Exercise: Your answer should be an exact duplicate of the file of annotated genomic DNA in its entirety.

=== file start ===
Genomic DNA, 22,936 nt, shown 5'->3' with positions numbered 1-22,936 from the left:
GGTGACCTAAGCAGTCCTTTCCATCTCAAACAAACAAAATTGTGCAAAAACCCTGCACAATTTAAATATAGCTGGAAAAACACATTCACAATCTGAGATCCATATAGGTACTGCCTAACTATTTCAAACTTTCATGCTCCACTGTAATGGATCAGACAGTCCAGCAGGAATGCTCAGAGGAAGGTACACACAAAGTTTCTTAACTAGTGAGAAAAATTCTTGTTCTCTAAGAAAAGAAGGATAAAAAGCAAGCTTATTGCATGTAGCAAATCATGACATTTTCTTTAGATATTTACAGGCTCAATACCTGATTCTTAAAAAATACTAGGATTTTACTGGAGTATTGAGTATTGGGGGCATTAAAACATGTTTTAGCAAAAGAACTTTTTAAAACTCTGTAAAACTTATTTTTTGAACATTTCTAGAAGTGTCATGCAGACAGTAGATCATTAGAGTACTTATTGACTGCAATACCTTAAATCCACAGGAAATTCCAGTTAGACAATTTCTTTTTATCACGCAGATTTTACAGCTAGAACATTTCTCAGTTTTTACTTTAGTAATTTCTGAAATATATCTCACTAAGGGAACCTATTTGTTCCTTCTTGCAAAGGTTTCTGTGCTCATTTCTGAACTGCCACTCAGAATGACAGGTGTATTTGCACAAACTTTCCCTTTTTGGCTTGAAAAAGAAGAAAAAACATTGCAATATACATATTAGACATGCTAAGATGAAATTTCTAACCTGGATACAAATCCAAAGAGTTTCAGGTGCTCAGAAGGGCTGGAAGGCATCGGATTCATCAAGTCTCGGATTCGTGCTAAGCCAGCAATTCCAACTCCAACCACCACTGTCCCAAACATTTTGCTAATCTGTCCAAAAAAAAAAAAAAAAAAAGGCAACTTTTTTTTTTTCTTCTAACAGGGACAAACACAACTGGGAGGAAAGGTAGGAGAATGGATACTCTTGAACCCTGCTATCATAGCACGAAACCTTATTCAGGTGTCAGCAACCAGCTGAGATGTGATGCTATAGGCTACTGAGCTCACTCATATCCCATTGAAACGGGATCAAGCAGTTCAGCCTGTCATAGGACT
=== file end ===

Genomic DNA, 22,936 nt, shown 5'->3' with positions numbered 1-22,936 from the left:
GGTGACCTAAGCAGTCCTTTCCATCTCAAACAAACAAAATTGTGCAAAAACCCTGCACAATTTAAATATAGCTGGAAAAACACATTCACAATCTGAGATCCATATAGGTACTGCCTAACTATTTCAAACTTTCATGCTCCACTGTAATGGATCAGACAGTCCAGCAGGAATGCTCAGAGGAAGGTACACACAAAGTTTCTTAACTAGTGAGAAAAATTCTTGTTCTCTAAGAAAAGAAGGATAAAAAGCAAGCTTATTGCATGTAGCAAATCATGACATTTTCTTTAGATATTTACAGGCTCAATACCTGATTCTTAAAAAATACTAGGATTTTACTGGAGTATTGAGTATTGGGGGCATTAAAACATGTTTTAGCAAAAGAACTTTTTAAAACTCTGTAAAACTTATTTTTTGAACATTTCTAGAAGTGTCATGCAGACAGTAGATCATTAGAGTACTTATTGACTGCAATACCTTAAATCCACAGGAAATTCCAGTTAGACAATTTCTTTTTATCACGCAGATTTTACAGCTAGAACATTTCTCAGTTTTTACTTTAGTAATTTCTGAAATATATCTCACTAAGGGAACCTATTTGTTCCTTCTTGCAAAGGTTTCTGTGCTCATTTCTGAACTGCCACTCAGAATGACAGGTGTATTTGCACAAACTTTCCCTTTTTGGCTTGAAAAAGAAGAAAAAACATTGCAATATACATATTAGACATGCTAAGATGAAATTTCTAACCTGGATACAAATCCAAAGAGTTTCAGGTGCTCAGAAGGGCTGGAAGGCATCGGATTCATCAAGTCTCGGATTCGTGCTAAGCCAGCAATTCCAACTCCAACCACCACTGTCCCAAACATTTTGCTAATCTGTCCAAAAAAAAAAAAAAAAAAAGGCAACTTTTTTTTTTTCTTCTAACAGGGACAAACACAACTGGGAGGAAAGGTAGGAGAATGGATACTCTTGAACCCTGCTATCATAGCACGAAACCTTATTCAGGTGTCAGCAACCAGCTGAGATGTGATGCTATAGGCTACTGAGCTCACTCATATCCCATTGAAACGGGATCAAGCAGTTCAGCCTGTCATAGGACT